Forks – Commentary by Aaron Katz

A fork in the road or a two-pronged fork?

Aaron Katz Photo credit: I-Tech

Aaron Katz
Lecturer, UW School of Public Health
Photo credit: I-Tech

English is a difficult language for those not born to it, in part because it has these words that can mean two very different things.  For example, “sanction” can mean to punish or permit or support, “oversight” can be to overlook something or to provide supervision (presumably paying attention), and “custom” means a standard practice or something tailored.  In case you wondered, such words are called auto-antonyms or contronyms.

So, “fork” – a point at which one has to chose Path A or Path B or, alternatively, that instrument whose multiple tines together makes eating more efficient.   I saw both means in some articles I read over the past week.  Path A can be seen in an October 2013 “Expert Voices” essay by James Robinson, an economist at UC-Berkeley.  He makes the case for “reference pricing” to stimulate more cost-conscious purchasing.  This model – see CalPERS and Safeway – requires as insurance sponsor to set prices for specific services, say MRIs, which it will pay on behalf of patients.  If the patient choses to receive the service from a provider that charges more, s/he has to pay the difference.

Reminds one of Alan Enthoven’s managed competition model of the late 1980s.

Robinson’s essay cites evidence that reference pricing has moved market shares as people chose providers who charged at or below that price.  In that way, he argues that empowered patient “purchasers” can counter the power of ever-more-consolidated providers, who tend to increase prices and spending.  A study by Rand’s Chapin White shows us Path B.  Published this month in Health Services Research, White found that Medicare’s effort to cut hospital prices has led to a drop in hospital discharges for – no, not older adults – for the nonelderly!  Looking at data from 1995 to 2009, the analysis indicates a 10% cut in Medicare hospital rates reduces hospital discharges among non-Medicare beneficiaries by 5%.  A spillover effect of Medicare’s market power, analogous – but opposite to – the spillover effect of the program in its first two decades; then, Medicare paid generously and helped to spur higher spending and use rates among everyone.  (By the way, White notes that Medicare prices during that 15-year period fell slightly in real terms.)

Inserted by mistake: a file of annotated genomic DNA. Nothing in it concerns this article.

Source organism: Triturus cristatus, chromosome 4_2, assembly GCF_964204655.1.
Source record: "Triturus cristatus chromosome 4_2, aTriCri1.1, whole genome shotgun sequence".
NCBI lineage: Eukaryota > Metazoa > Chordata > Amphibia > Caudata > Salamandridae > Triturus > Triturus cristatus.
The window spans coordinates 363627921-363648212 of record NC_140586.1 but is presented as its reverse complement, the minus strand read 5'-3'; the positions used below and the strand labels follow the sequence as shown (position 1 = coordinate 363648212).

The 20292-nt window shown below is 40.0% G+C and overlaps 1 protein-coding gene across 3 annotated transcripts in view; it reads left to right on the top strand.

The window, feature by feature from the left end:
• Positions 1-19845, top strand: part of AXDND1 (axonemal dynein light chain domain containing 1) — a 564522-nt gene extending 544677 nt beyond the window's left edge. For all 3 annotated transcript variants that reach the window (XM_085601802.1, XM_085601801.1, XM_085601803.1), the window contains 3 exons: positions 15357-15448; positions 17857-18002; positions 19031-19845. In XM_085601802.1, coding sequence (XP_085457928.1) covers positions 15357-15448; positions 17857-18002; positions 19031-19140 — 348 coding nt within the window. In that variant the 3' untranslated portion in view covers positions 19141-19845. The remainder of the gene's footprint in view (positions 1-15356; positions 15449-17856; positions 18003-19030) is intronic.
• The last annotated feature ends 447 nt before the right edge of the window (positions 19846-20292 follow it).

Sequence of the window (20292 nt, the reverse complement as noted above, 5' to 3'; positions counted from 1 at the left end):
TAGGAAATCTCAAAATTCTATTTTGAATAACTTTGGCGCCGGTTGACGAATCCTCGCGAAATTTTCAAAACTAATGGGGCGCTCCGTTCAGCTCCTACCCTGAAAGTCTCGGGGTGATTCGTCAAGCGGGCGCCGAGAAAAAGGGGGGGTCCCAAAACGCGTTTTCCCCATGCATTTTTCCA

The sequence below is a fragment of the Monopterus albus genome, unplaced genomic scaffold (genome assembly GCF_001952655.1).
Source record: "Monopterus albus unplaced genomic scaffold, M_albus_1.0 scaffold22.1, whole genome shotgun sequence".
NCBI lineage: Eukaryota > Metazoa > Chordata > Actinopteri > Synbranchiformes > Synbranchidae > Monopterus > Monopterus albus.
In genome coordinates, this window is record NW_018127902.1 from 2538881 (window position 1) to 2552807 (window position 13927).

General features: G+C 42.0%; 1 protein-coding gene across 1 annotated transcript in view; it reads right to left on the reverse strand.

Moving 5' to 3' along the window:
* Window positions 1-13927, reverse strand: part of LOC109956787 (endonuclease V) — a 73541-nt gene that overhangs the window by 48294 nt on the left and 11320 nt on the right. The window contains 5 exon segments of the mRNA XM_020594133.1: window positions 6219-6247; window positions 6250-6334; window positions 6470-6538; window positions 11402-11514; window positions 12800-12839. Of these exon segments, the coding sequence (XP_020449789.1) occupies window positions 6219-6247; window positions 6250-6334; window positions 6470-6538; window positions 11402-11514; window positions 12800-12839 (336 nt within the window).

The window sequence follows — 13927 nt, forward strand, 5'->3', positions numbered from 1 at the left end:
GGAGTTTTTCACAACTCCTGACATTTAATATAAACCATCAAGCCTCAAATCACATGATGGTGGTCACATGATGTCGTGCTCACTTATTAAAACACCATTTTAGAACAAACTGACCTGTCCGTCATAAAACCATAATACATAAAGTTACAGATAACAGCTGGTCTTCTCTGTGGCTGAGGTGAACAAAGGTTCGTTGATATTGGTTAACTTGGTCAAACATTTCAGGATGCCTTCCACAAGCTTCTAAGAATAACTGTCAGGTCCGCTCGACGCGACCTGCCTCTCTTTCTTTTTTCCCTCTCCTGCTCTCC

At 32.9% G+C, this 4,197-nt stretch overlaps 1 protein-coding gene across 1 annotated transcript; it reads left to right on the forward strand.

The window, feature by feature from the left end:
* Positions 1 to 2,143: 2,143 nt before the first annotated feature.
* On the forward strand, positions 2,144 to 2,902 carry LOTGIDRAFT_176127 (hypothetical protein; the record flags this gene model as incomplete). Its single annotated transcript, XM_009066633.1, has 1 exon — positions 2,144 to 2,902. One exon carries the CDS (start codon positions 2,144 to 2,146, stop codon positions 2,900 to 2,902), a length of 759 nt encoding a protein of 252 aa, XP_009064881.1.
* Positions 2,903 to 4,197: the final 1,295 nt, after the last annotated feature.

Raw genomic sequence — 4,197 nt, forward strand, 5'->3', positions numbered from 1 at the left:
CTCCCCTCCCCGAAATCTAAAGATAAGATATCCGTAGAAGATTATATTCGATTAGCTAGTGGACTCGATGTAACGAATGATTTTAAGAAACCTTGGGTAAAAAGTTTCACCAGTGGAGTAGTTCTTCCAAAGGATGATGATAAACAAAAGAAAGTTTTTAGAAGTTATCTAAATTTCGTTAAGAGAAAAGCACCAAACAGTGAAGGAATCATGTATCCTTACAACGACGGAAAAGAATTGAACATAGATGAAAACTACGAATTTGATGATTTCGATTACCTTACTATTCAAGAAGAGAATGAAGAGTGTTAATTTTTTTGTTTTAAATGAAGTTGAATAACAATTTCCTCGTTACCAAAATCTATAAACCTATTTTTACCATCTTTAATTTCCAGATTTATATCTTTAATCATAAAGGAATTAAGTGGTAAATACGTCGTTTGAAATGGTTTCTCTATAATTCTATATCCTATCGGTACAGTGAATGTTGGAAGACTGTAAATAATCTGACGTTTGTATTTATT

A fork in the road with two alternatives, the “consumer-driven” path or the monopsony power of government path.  Most Western industrialized countries rely on the latter, and their much lower levels of health care spending gives it some credence.  The Affordable Care Act faced this choice and said “yes” – a competition-based reform (e.g., health insurance “marketplaces”) that also looks to Medicare (Medicaid to a lesser extent) to drive price reductions and systems innovation.

In other words, “Let’s use a fork!”